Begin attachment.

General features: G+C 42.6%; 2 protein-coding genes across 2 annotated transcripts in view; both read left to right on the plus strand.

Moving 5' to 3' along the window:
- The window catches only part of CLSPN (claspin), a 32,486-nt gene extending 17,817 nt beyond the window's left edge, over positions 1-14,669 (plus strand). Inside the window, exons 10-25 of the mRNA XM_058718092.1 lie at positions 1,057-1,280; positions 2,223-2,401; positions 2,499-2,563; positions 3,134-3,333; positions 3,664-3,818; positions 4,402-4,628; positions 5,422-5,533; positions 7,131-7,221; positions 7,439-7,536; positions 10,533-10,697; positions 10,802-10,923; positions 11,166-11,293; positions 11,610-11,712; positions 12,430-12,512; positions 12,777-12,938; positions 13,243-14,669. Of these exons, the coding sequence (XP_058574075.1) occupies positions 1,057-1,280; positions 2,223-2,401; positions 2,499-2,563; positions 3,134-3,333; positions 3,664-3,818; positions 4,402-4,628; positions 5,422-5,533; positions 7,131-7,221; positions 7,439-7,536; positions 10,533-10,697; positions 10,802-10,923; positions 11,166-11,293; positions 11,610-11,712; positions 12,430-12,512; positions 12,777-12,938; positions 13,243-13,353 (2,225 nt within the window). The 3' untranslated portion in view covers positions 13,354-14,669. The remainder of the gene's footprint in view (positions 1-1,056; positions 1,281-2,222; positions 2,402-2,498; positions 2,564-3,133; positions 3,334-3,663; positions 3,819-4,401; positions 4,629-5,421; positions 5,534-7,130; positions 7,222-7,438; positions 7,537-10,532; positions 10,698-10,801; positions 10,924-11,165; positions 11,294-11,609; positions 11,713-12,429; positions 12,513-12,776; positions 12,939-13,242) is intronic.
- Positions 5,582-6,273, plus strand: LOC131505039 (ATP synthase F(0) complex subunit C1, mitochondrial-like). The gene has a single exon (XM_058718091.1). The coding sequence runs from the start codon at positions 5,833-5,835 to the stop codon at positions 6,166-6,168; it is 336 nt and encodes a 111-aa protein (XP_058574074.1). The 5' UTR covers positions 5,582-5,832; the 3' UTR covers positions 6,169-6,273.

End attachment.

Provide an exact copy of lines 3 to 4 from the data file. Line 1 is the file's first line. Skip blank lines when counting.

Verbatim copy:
- The window catches only part of CLSPN (claspin), a 32,486-nt gene extending 17,817 nt beyond the window's left edge, over positions 1-14,669 (plus strand). Inside the window, exons 10-25 of the mRNA XM_058718092.1 lie at positions 1,057-1,280; positions 2,223-2,401; positions 2,499-2,563; positions 3,134-3,333; positions 3,664-3,818; positions 4,402-4,628; positions 5,422-5,533; positions 7,131-7,221; positions 7,439-7,536; positions 10,533-10,697; positions 10,802-10,923; positions 11,166-11,293; positions 11,610-11,712; positions 12,430-12,512; positions 12,777-12,938; positions 13,243-14,669. Of these exons, the coding sequence (XP_058574075.1) occupies positions 1,057-1,280; positions 2,223-2,401; positions 2,499-2,563; positions 3,134-3,333; positions 3,664-3,818; positions 4,402-4,628; positions 5,422-5,533; positions 7,131-7,221; positions 7,439-7,536; positions 10,533-10,697; positions 10,802-10,923; positions 11,166-11,293; positions 11,610-11,712; positions 12,430-12,512; positions 12,777-12,938; positions 13,243-13,353 (2,225 nt within the window). The 3' untranslated portion in view covers positions 13,354-14,669. The remainder of the gene's footprint in view (positions 1-1,056; positions 1,281-2,222; positions 2,402-2,498; positions 2,564-3,133; positions 3,334-3,663; positions 3,819-4,401; positions 4,629-5,421; positions 5,534-7,130; positions 7,222-7,438; positions 7,537-10,532; positions 10,698-10,801; positions 10,924-11,165; positions 11,294-11,609; positions 11,713-12,429; positions 12,513-12,776; positions 12,939-13,242) is intronic.
- Positions 5,582-6,273, plus strand: LOC131505039 (ATP synthase F(0) complex subunit C1, mitochondrial-like). The gene has a single exon (XM_058718091.1). The coding sequence runs from the start codon at positions 5,833-5,835 to the stop codon at positions 6,166-6,168; it is 336 nt and encodes a 111-aa protein (XP_058574074.1). The 5' UTR covers positions 5,582-5,832; the 3' UTR covers positions 6,169-6,273.